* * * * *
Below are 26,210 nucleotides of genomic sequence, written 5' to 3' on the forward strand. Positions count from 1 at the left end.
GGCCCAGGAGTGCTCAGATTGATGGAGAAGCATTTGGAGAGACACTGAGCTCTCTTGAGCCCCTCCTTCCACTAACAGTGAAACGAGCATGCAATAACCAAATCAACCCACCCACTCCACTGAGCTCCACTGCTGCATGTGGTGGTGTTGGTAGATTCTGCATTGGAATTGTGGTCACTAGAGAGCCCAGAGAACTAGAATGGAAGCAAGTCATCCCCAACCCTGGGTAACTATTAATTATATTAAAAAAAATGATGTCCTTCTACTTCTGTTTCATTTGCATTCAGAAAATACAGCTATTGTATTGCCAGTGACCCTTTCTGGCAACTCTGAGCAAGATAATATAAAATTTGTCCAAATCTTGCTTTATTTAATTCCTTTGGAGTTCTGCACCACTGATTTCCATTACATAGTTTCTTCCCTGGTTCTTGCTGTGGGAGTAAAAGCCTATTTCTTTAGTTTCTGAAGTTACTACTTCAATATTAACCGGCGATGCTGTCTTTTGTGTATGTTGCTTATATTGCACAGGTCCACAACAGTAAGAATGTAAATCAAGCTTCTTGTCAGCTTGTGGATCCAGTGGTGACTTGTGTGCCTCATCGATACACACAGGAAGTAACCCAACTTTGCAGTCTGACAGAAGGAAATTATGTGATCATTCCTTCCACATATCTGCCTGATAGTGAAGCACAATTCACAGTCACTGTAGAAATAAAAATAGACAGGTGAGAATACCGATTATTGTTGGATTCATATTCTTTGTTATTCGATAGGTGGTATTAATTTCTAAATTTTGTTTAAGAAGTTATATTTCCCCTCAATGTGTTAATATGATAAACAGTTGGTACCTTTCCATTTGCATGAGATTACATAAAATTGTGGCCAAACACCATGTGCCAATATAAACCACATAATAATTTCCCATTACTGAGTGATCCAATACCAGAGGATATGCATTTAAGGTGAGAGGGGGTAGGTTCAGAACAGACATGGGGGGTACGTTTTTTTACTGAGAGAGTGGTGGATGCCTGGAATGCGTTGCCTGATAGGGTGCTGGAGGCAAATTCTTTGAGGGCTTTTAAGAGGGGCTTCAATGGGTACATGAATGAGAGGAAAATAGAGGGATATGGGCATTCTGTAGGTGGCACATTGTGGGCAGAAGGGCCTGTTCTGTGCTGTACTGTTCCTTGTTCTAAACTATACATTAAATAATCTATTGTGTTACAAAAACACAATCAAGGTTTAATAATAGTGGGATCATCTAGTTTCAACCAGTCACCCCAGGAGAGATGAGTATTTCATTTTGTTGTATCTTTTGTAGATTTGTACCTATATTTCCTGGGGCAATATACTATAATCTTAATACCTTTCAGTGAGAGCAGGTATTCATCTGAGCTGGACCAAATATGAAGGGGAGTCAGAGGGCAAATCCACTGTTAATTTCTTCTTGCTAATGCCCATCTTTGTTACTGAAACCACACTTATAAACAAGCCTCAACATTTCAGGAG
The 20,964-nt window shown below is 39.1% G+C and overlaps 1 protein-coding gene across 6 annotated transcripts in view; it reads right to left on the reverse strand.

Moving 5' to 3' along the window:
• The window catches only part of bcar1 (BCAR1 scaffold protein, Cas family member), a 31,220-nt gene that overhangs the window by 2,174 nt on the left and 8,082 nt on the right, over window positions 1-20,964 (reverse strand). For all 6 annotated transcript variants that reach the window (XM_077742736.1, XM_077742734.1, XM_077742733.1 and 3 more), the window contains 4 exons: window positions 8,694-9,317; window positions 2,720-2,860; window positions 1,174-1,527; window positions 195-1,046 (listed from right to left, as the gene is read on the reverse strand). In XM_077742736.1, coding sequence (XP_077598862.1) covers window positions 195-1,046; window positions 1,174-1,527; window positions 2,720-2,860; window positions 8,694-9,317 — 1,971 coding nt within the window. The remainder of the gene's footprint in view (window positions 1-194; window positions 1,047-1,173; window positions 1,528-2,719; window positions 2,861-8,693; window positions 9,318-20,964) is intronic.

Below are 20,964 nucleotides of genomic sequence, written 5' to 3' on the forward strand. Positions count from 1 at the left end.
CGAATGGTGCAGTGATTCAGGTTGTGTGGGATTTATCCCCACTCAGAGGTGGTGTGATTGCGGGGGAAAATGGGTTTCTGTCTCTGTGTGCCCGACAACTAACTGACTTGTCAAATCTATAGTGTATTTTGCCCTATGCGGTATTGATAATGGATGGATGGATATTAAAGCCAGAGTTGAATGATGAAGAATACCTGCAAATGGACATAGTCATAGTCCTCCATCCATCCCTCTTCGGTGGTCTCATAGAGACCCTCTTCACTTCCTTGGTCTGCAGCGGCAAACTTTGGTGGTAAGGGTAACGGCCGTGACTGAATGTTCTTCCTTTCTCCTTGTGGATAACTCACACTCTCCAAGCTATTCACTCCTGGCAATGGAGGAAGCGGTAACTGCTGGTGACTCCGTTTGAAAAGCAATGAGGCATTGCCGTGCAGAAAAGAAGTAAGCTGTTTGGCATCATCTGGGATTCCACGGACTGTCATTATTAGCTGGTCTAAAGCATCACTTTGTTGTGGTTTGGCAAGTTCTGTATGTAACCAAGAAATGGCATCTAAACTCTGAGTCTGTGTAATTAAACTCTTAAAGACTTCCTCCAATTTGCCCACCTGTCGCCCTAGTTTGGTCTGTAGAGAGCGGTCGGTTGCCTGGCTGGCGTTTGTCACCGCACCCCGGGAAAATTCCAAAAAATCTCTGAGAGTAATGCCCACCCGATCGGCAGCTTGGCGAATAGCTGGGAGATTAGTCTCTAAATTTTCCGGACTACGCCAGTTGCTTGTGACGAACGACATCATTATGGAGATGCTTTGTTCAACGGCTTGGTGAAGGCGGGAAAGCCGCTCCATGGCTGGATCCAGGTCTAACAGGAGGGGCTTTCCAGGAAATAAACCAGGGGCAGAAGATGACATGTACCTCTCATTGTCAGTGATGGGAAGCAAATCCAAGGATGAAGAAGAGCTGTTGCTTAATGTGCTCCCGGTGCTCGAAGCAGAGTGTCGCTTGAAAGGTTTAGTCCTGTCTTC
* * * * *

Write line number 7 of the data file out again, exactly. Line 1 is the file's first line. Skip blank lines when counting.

CGAATGGTGCAGTGATTCAGGTTGTGTGGGATTTATCCCCACTCAGAGGTGGTGTGATTGCGGGGGAAAATGGGTTTCTGTCTCTGTGTGCCCGACAACTAACTGACTTGTCAAATCTATAGTGTATTTTGCCCTATGCGGTATTGATAATGGATGGATGGATATTAAAGCCAGAGTTGAATGATGAAGAATACCTGCAAATGGACATAGTCATAGTCCTCCATCCATCCCTCTTCGGTGGTCTCATAGAGACCCTCTTCACTTCCTTGGTCTGCAGCGGCAAACTTTGGTGGTAAGGGTAACGGCCGTGACTGAATGTTCTTCCTTTCTCCTTGTGGATAACTCACACTCTCCAAGCTATTCACTCCTGGCAATGGAGGAAGCGGTAACTGCTGGTGACTCCGTTTGAAAAGCAATGAGGCATTGCCGTGCAGAAAAGAAGTAAGCTGTTTGGCATCATCTGGGATTCCACGGACTGTCATTATTAGCTGGTCTAAAGCATCACTTTGTTGTGGTTTGGCAAGTTCTGTATGTAACCAAGAAATGGCATCTAAACTCTGAGTCTGTGTAATTAAACTCTTAAAGACTTCCTCCAATTTGCCCACCTGTCGCCCTAGTTTGGTCTGTAGAGAGCGGTCGGTTGCCTGGCTGGCGTTTGTCACCGCACCCCGGGAAAATTCCAAAAAATCTCTGAGAGTAATGCCCACCCGATCGGCAGCTTGGCGAATAGCTGGGAGATTAGTCTCTAAATTTTCCGGACTACGCCAGTTGCTTGTGACGAACGACATCATTATGGAGATGCTTTGTTCAACGGCTTGGTGAAGGCGGGAAAGCCGCTCCATGGCTGGATCCAGGTCTAACAGGAGGGGCTTTCCAGGAAATAAACCAGGGGCAGAAGATGACATGTACCTCTCATTGTCAGTGATGGGAAGCAAATCCAAGGATGAAGAAGAGCTGTTGCTTAATGTGCTCCCGGTGCTCGAAGCAGAGTGTCGCTTGAAAGGTTTAGTCCTGTCTTC